--
    Gabriel Genellina
     
    Gabriel Genellina, Dec 15, 2006
    #2
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  3. Will Ware wrote:
    > Python has no inherent provision for a restrictive API that blocks
    > accesses to methods and variables outside an allowed set.
    > Inexperienced Python programmers may fail to adhere to an agreed-upon
    > API, directly accessing the private internals of a class.


    Just don't document those private internals.
    Or document that they must not be accessed directly.

    --
    Roberto Bonvallet
     
    Roberto Bonvallet, Dec 15, 2006
    #3
  4. Will Ware

    Will Ware Guest

    Gabriel Genellina wrote:
    > In Python, the usual way of saying "don't play with me" is prepending
    > an underscore: _private


    Thanks, I am familiar with that.

    > BTW, have you *ever* tested your code?


    Yes, we have a QA process. The problem is not that the code doesn't
    work, it does. It was developed by a mix of more and less experienced
    programmers, and early in the code's history, some hadn't been trained
    on the benefits of complying to an API, or Pythonic idioms like the
    leading underscore. So the code varies in its clarity, and some
    maintenance chores aren't as pleasant as they might be.

    I have found that the work of more experienced programmers often
    includes improving the quality of code written by less experienced
    programmers. Is this inconsistent with your own experience?
     
    Will Ware, Dec 15, 2006
    #4
  5. On 15 dic, 13:46, "Will Ware" <> wrote:
    > Gabriel Genellina wrote:
    > > In Python, the usual way of saying "don't play with me" is prepending
    > > an underscore: _private

    > Thanks, I am familiar with that.

    So enforce it instead of going against the nature of the language.

    > > BTW, have you *ever* tested your code?

    > Yes, we have a QA process.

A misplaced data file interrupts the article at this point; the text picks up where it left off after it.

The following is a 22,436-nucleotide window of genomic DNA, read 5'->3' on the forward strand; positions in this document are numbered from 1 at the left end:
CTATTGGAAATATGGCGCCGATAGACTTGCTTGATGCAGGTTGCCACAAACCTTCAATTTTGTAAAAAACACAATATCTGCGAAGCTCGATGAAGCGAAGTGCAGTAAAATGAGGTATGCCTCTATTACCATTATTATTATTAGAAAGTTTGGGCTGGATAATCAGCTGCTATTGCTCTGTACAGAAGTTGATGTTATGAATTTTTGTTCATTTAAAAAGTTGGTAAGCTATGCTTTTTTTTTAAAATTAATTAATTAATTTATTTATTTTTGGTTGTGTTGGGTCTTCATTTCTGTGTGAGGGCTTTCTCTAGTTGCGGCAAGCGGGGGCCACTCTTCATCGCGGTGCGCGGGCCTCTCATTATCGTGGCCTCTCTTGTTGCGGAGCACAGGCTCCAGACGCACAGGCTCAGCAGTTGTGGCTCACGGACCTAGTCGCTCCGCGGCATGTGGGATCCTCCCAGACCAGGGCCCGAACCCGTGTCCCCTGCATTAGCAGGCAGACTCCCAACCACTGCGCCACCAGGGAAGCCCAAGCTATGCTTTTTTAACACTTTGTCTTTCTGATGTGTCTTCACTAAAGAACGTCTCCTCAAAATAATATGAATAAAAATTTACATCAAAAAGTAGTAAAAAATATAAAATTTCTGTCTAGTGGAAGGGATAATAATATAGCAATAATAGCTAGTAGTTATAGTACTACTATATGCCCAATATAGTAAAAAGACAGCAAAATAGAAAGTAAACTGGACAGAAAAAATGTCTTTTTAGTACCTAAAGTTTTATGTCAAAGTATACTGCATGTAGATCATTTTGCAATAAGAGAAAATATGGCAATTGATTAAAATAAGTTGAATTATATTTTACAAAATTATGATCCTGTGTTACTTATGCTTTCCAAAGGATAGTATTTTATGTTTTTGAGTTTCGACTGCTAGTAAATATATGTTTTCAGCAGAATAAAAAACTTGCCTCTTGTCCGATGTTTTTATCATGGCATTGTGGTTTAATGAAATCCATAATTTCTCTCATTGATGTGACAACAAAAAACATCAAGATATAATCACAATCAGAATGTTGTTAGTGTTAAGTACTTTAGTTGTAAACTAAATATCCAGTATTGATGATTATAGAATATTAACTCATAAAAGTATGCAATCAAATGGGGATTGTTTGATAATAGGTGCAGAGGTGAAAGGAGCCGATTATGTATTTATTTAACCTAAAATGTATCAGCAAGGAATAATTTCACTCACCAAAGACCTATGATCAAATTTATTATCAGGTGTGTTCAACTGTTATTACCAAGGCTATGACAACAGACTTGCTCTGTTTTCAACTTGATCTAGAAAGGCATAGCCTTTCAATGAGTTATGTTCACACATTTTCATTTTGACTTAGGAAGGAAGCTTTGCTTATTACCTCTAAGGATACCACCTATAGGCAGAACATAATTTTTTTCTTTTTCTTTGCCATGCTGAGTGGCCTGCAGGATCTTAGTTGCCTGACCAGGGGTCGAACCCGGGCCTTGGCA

> The problem is not that the code doesn't
    > work, it does.


    Does it?

    >>> c = ClassUnderTest(1)
    >>> print c

    Traceback (most recent call last):
    File "<stdin>", line 1, in ?
    File "<stdin>", line 22, in __getattr__
    KeyError: 'self'
    >>>


    Even if you try to correct this, c is no more an instance of the
    intended class, it's a "newklas" now, so isinstance() wont work
    anymore. It has lost his docstring so you don't know its purpose and
    intended usage anymore; you cannot inspect its methods using dir() so
    editors and other tools can't help you writting and documenting code.
    And a lot of other things upon which a lot of Python programs relies
    on.
    Don't go *against* the language, learn to use it the right way on your
    own advantage.

    > It was developed by a mix of more and less experienced
    > programmers, and early in the code's history, some hadn't been trained
    > on the benefits of complying to an API, or Pythonic idioms like the
    > leading underscore. So the code varies in its clarity, and some
    > maintenance chores aren't as pleasant as they might be.

    You can use tools like pylint or pychecker to try to detect and fix
    those issues.

    > I have found that the work of more experienced programmers often
    > includes improving the quality of code written by less experienced
    > programmers. Is this inconsistent with your own experience?

    If the less experienced guys get the feedback, I feel that's Ok.
    Just cut them a finger phalanx each time someone breaks the rules and
    see how well your programmers behave :)

    --
    Gabriel Genellina
     
    Gabriel Genellina, Dec 15, 2006
    #5